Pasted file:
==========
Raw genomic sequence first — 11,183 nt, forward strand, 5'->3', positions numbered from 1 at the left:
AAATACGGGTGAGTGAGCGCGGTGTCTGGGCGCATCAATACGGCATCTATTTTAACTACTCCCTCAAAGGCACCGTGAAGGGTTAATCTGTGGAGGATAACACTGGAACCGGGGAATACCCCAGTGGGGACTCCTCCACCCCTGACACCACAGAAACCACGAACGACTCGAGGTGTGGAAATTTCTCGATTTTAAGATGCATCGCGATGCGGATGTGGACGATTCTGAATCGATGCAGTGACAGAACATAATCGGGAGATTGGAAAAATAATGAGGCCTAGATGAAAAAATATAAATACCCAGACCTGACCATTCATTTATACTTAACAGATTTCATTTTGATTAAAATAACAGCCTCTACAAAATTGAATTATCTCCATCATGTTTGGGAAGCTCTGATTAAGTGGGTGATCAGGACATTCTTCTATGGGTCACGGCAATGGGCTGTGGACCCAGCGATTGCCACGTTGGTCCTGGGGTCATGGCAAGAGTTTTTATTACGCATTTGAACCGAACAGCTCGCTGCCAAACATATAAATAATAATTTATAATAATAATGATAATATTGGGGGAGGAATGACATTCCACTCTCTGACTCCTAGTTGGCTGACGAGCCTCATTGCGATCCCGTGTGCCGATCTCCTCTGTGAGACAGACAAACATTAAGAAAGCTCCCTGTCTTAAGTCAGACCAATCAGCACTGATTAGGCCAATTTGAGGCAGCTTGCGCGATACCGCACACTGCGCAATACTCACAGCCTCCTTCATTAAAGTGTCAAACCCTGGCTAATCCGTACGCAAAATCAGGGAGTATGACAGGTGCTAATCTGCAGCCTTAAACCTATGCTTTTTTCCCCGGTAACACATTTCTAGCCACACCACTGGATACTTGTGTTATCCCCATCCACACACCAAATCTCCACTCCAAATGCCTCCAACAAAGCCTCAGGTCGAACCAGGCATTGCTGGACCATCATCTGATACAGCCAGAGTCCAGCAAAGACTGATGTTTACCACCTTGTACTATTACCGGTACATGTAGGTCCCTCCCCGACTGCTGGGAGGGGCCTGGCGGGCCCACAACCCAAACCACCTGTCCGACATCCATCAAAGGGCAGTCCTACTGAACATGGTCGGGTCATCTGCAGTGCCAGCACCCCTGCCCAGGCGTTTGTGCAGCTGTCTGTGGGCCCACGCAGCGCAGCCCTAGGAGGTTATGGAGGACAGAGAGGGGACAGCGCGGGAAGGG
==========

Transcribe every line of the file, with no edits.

Raw genomic sequence first — 11,183 nt, forward strand, 5'->3', positions numbered from 1 at the left:
AAATACGGGTGAGTGAGCGCGGTGTCTGGGCGCATCAATACGGCATCTATTTTAACTACTCCCTCAAAGGCACCGTGAAGGGTTAATCTGTGGAGGATAACACTGGAACCGGGGAATACCCCAGTGGGGACTCCTCCACCCCTGACACCACAGAAACCACGAACGACTCGAGGTGTGGAAATTTCTCGATTTTAAGATGCATCGCGATGCGGATGTGGACGATTCTGAATCGATGCAGTGACAGAACATAATCGGGAGATTGGAAAAATAATGAGGCCTAGATGAAAAAATATAAATACCCAGACCTGACCATTCATTTATACTTAACAGATTTCATTTTGATTAAAATAACAGCCTCTACAAAATTGAATTATCTCCATCATGTTTGGGAAGCTCTGATTAAGTGGGTGATCAGGACATTCTTCTATGGGTCACGGCAATGGGCTGTGGACCCAGCGATTGCCACGTTGGTCCTGGGGTCATGGCAAGAGTTTTTATTACGCATTTGAACCGAACAGCTCGCTGCCAAACATATAAATAATAATTTATAATAATAATGATAATATTGGGGGAGGAATGACATTCCACTCTCTGACTCCTAGTTGGCTGACGAGCCTCATTGCGATCCCGTGTGCCGATCTCCTCTGTGAGACAGACAAACATTAAGAAAGCTCCCTGTCTTAAGTCAGACCAATCAGCACTGATTAGGCCAATTTGAGGCAGCTTGCGCGATACCGCACACTGCGCAATACTCACAGCCTCCTTCATTAAAGTGTCAAACCCTGGCTAATCCGTACGCAAAATCAGGGAGTATGACAGGTGCTAATCTGCAGCCTTAAACCTATGCTTTTTTCCCCGGTAACACATTTCTAGCCACACCACTGGATACTTGTGTTATCCCCATCCACACACCAAATCTCCACTCCAAATGCCTCCAACAAAGCCTCAGGTCGAACCAGGCATTGCTGGACCATCATCTGATACAGCCAGAGTCCAGCAAAGACTGATGTTTACCACCTTGTACTATTACCGGTACATGTAGGTCCCTCCCCGACTGCTGGGAGGGGCCTGGCGGGCCCACAACCCAAACCACCTGTCCGACATCCATCAAAGGGCAGTCCTACTGAACATGGTCGGGTCATCTGCAGTGCCAGCACCCCTGCCCAGGCGTTTGTGCAGCTGTCTGTGGGCCCACGCAGCGCAGCCCTAGGAGGTTATGGAGGACAGAGAGGGGACAGCGCGGGAAGGG